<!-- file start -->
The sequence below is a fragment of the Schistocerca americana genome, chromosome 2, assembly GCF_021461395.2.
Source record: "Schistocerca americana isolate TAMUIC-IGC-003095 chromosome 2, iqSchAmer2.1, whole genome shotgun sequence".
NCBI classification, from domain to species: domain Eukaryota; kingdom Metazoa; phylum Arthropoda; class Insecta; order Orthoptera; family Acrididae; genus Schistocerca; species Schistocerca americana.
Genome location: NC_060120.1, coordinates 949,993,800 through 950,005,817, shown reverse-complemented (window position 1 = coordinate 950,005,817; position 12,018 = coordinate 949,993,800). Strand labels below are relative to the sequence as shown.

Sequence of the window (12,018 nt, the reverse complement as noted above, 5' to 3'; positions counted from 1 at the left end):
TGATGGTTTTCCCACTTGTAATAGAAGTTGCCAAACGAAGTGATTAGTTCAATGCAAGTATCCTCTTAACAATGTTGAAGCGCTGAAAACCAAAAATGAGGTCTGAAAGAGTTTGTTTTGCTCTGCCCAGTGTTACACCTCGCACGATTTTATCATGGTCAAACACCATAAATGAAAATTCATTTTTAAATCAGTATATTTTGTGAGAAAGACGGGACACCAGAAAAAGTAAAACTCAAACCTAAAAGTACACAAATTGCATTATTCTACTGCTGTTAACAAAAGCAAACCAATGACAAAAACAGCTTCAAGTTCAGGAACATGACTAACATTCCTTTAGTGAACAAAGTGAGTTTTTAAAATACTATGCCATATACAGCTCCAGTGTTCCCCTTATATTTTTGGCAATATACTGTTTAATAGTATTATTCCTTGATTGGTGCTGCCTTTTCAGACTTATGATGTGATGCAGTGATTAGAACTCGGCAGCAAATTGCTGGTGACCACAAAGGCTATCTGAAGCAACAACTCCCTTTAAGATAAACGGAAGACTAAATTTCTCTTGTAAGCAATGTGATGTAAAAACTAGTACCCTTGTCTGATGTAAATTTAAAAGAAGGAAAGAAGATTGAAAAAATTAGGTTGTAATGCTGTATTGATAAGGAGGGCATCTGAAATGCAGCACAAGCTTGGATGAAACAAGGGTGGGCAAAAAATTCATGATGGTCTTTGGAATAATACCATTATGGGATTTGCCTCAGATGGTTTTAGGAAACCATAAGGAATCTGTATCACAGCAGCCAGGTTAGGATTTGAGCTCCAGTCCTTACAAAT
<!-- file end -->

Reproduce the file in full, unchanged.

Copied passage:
The sequence below is a fragment of the Schistocerca americana genome, chromosome 2, assembly GCF_021461395.2.
Source record: "Schistocerca americana isolate TAMUIC-IGC-003095 chromosome 2, iqSchAmer2.1, whole genome shotgun sequence".
NCBI classification, from domain to species: domain Eukaryota; kingdom Metazoa; phylum Arthropoda; class Insecta; order Orthoptera; family Acrididae; genus Schistocerca; species Schistocerca americana.
Genome location: NC_060120.1, coordinates 949,993,800 through 950,005,817, shown reverse-complemented (window position 1 = coordinate 950,005,817; position 12,018 = coordinate 949,993,800). Strand labels below are relative to the sequence as shown.

Sequence of the window (12,018 nt, the reverse complement as noted above, 5' to 3'; positions counted from 1 at the left end):
TGATGGTTTTCCCACTTGTAATAGAAGTTGCCAAACGAAGTGATTAGTTCAATGCAAGTATCCTCTTAACAATGTTGAAGCGCTGAAAACCAAAAATGAGGTCTGAAAGAGTTTGTTTTGCTCTGCCCAGTGTTACACCTCGCACGATTTTATCATGGTCAAACACCATAAATGAAAATTCATTTTTAAATCAGTATATTTTGTGAGAAAGACGGGACACCAGAAAAAGTAAAACTCAAACCTAAAAGTACACAAATTGCATTATTCTACTGCTGTTAACAAAAGCAAACCAATGACAAAAACAGCTTCAAGTTCAGGAACATGACTAACATTCCTTTAGTGAACAAAGTGAGTTTTTAAAATACTATGCCATATACAGCTCCAGTGTTCCCCTTATATTTTTGGCAATATACTGTTTAATAGTATTATTCCTTGATTGGTGCTGCCTTTTCAGACTTATGATGTGATGCAGTGATTAGAACTCGGCAGCAAATTGCTGGTGACCACAAAGGCTATCTGAAGCAACAACTCCCTTTAAGATAAACGGAAGACTAAATTTCTCTTGTAAGCAATGTGATGTAAAAACTAGTACCCTTGTCTGATGTAAATTTAAAAGAAGGAAAGAAGATTGAAAAAATTAGGTTGTAATGCTGTATTGATAAGGAGGGCATCTGAAATGCAGCACAAGCTTGGATGAAACAAGGGTGGGCAAAAAATTCATGATGGTCTTTGGAATAATACCATTATGGGATTTGCCTCAGATGGTTTTAGGAAACCATAAGGAATCTGTATCACAGCAGCCAGGTTAGGATTTGAGCTCCAGTCCTTACAAAT